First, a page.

AN actor has spoken of his disappointment after an audience member at one of his performances forced his severely disabled son to leave the theatre for being too distracting.

Harry Boniface, 25, was attending a matinee performance of Into the Woods at The Swan Theatre on The Moors, Worcester, on April 21, in which his dad Martin Boniface was appearing.

Harry and his support worker left the theatre after being confronted several times by a female audience member who said his “noises were disrespectful and putting off the performers”, said Mr Boniface, 58.

“Harry has multiple and profound learning difficulties and can’t speak – instead he vocalises,” he explained.

“He was enjoying himself and was trying to tell the support worker what he could see going on.”

Mr Boniface, of Drakes Broughton, Pershore, said actors dressed as a cow and a wolf feature in the musical, and Harry would often make mooing or growling sounds whenever they appeared, for example.

“That’s how Harry interacts with the world, through a combination of signing and noises.”

Harry's auntie Elaine Ives and grandmother Pat Boniface were sitting with him and the support worker during the show.

Mr Boniface described the support worker as “absolutely mortified” when the woman began turning around in her seat to shush Harry before pressuring them to leave the performance.

“She tried to explain but the woman just turned her back on her. She wasn’t interested and was very rude.”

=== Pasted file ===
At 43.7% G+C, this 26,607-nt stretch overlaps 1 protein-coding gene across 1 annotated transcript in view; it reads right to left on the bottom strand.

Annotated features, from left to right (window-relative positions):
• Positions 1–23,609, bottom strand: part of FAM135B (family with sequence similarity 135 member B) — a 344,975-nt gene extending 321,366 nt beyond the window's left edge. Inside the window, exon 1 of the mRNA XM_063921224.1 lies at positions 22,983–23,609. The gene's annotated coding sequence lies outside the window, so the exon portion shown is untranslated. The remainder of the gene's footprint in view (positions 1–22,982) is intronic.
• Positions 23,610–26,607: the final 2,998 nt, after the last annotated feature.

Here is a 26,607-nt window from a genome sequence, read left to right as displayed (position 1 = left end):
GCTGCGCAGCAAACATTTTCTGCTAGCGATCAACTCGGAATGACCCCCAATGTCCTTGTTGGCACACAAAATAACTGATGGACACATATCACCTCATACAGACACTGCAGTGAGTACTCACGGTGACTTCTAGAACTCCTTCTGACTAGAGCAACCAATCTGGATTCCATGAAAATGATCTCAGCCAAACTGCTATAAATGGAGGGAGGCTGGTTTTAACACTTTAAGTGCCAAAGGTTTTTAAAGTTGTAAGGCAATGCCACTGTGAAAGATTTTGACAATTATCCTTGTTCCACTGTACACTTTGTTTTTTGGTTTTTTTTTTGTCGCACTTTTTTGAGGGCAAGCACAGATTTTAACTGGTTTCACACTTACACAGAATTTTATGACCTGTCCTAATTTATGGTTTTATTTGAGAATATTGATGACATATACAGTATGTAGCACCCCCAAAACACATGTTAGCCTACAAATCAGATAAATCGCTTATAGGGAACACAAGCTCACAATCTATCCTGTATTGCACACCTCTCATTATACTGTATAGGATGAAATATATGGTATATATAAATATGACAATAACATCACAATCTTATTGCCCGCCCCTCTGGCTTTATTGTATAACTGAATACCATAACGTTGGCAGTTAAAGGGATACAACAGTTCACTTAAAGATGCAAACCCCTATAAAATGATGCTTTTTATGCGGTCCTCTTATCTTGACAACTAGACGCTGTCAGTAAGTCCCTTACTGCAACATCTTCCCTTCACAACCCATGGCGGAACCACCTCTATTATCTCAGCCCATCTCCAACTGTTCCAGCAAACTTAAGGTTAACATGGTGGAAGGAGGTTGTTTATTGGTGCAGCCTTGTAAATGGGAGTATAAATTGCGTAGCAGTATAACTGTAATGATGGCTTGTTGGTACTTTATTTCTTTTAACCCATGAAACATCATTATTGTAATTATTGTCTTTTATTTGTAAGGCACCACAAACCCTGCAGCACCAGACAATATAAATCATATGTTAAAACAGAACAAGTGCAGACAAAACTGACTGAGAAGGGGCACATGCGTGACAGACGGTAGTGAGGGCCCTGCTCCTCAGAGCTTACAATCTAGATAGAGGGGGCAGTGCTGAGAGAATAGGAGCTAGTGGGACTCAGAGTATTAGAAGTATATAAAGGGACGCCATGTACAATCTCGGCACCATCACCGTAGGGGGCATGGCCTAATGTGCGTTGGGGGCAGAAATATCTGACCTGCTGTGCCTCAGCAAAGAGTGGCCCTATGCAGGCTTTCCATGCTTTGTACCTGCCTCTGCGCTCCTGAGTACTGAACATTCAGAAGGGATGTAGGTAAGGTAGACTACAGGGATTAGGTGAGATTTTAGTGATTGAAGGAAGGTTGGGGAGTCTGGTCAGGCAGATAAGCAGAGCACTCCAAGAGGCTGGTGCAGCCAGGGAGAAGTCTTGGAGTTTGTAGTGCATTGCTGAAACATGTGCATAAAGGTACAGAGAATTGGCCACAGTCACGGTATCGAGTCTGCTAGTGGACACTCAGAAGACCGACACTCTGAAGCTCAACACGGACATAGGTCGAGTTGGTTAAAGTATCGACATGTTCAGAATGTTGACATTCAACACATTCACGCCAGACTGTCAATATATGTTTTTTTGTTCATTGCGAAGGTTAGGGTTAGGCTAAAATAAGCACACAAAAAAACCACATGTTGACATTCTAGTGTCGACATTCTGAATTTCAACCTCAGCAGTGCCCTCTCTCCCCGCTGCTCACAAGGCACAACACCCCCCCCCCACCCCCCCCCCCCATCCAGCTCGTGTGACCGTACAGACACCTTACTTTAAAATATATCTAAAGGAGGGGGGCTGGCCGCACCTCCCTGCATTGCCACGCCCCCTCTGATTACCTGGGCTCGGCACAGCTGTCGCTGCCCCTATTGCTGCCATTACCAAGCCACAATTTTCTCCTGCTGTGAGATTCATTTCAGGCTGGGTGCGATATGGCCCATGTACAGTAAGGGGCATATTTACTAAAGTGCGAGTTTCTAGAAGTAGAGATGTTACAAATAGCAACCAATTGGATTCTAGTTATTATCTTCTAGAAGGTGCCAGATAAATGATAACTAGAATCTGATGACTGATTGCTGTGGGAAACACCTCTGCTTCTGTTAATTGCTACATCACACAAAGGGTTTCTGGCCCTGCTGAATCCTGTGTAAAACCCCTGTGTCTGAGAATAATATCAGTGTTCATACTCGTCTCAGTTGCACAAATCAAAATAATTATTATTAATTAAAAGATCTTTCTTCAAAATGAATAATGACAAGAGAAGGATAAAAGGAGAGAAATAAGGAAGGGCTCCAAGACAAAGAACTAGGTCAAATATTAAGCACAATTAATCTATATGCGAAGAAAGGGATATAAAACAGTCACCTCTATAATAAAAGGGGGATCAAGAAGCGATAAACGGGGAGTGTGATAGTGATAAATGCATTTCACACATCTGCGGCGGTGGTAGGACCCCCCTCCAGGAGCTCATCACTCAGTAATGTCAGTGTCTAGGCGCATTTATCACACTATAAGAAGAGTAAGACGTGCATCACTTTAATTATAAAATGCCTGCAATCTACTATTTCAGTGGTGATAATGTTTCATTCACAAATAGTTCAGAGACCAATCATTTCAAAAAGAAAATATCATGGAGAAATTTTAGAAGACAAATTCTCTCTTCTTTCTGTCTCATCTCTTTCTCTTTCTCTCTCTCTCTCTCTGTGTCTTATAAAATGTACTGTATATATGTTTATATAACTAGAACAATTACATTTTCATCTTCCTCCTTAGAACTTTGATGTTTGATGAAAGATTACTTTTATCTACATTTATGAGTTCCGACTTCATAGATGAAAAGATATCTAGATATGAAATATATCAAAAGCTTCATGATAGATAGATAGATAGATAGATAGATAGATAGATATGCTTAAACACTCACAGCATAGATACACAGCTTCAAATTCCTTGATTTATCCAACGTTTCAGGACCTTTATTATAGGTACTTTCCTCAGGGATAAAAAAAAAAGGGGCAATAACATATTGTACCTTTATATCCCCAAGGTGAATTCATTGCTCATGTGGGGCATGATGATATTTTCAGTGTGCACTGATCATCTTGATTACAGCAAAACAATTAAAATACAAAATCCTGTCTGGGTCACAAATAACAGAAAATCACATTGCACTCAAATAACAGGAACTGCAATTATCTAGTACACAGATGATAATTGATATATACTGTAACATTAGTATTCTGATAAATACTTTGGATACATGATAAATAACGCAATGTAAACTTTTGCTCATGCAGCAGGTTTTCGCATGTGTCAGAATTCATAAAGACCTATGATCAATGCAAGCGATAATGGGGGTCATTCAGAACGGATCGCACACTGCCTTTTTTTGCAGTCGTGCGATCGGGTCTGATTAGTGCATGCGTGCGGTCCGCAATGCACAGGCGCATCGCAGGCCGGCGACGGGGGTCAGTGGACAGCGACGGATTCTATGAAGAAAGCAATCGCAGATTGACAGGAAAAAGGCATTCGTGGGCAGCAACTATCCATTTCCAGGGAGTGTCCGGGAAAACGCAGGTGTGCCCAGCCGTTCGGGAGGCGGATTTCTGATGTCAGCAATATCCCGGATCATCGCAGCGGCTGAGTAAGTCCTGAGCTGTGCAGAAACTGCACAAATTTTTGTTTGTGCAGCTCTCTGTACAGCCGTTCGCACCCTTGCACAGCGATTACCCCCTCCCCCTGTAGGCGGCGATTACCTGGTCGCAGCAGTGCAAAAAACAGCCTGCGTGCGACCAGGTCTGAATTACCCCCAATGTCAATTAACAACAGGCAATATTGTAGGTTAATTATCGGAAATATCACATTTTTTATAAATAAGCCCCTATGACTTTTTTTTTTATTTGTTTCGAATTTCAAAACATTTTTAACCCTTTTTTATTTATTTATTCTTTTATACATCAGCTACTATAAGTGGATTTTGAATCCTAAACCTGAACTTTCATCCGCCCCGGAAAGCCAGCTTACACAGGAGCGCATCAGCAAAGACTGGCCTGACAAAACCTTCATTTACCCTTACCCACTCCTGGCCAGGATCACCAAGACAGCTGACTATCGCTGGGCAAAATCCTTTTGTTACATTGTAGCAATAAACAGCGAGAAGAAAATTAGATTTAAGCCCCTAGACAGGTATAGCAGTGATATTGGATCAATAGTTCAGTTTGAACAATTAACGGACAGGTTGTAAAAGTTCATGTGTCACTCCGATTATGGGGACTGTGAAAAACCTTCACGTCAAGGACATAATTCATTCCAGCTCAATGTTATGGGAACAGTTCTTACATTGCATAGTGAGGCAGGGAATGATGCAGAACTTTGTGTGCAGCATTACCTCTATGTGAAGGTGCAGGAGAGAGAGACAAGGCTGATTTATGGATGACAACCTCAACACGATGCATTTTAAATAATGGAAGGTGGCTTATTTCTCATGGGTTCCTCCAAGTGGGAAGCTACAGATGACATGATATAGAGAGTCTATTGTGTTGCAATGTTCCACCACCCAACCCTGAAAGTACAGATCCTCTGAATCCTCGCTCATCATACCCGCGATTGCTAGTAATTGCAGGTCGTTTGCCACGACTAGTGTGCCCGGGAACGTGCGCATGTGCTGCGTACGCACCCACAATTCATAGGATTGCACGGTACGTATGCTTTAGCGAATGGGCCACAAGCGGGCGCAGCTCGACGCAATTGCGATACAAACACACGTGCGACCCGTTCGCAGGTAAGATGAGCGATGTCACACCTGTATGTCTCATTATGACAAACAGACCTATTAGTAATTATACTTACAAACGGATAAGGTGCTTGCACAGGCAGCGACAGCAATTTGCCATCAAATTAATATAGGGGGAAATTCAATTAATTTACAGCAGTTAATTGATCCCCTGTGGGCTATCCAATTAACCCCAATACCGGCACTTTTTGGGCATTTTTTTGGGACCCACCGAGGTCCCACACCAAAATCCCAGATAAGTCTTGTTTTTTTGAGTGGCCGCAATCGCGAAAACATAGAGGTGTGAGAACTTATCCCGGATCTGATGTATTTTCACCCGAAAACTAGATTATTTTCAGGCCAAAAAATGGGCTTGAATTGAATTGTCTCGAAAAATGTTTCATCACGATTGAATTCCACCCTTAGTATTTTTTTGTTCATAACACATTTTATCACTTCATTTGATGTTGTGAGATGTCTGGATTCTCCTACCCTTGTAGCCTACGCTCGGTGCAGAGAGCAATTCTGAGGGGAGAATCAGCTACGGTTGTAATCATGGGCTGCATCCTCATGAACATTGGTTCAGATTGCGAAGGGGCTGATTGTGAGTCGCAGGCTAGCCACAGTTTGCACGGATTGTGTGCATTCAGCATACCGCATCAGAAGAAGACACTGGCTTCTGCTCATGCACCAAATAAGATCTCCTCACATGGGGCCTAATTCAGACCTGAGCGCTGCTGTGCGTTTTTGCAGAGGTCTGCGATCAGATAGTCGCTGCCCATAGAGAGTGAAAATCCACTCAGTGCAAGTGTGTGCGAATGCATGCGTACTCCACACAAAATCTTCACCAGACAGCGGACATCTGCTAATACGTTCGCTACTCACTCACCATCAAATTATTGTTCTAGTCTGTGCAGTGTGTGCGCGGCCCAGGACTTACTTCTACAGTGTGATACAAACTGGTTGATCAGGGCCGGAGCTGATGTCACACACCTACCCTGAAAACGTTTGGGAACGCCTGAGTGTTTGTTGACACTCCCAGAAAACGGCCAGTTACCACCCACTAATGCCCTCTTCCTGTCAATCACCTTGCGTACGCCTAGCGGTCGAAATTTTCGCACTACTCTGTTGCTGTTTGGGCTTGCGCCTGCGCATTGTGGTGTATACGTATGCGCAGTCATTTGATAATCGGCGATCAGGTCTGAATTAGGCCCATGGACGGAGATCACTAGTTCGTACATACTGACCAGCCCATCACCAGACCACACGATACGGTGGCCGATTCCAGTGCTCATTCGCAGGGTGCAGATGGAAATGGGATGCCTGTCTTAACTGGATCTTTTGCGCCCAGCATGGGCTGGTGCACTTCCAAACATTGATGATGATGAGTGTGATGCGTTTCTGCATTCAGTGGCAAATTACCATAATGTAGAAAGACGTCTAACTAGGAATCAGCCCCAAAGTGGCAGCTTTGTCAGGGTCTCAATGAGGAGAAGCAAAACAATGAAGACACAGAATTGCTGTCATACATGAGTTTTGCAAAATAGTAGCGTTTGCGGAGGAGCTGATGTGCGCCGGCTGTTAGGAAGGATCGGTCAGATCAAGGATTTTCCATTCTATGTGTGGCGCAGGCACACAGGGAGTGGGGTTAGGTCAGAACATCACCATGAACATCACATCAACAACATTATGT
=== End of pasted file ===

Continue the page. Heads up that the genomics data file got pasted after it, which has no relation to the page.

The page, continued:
In the end, the support worker and Harry left early in the second act, which had very much upset the latter.

Mr Boniface, who was playing Cinderella’s father in the play, put on by Worcester Operatic and Dramatic Society, had taken up acting again a couple of years ago after a 30-year break.

He also appeared in HMS Pinafore last year, which Harry went to see as well.

And while he accepts the noise may have been distracting to the audience member, Mr Boniface said the woman “could’ve handled it better” by speaking to staff, as there were spare seats elsewhere.

“She was rude and discourteous. It’s such an out-dated attitude. It is a form of discrimination.

“But for her to speak for the whole cast, on behalf of us – she had no right to make that sort of assumption. I was incensed.

“Nobody was bothered, nobody was distracted, nobody felt disrespected.”

He said the decision had been made to bring Harry to the Saturday matinee performance, traditionally held early in the afternoon, as it often attracts more children and is a less formal atmosphere.

“As an actor, you know you are going to get a different atmosphere. We are seasoned enough to not get distracted.

“In fact, throughout the week we had seen a number of people with special needs attend and thoroughly enjoy themselves.

“It is great that we can bring pleasure to all people regardless of their circumstances.”

He said: “In today’s society, people should be more accepting and inclusive. We should be more accepting and understanding of people with learning difficulties.”

He emphasised that he is not speaking on behalf of The Swan or WODS.

“This [the incident] is no reflection on the Swan Theatre – the staff were in no way involved. They are a very inclusive organisation.”

He added: “I look forward to the day when this attitude is a thing of the past and if the lady concerned is reading this, then perhaps it is her that should have left.”

Chris Jaeger, chief executive of Worcester Live, which owns the theatre, said: "The Swan is a totally inclusive organisation and in these changing times we are extremely disappointed that a member of the audience should take such an unenlightened view."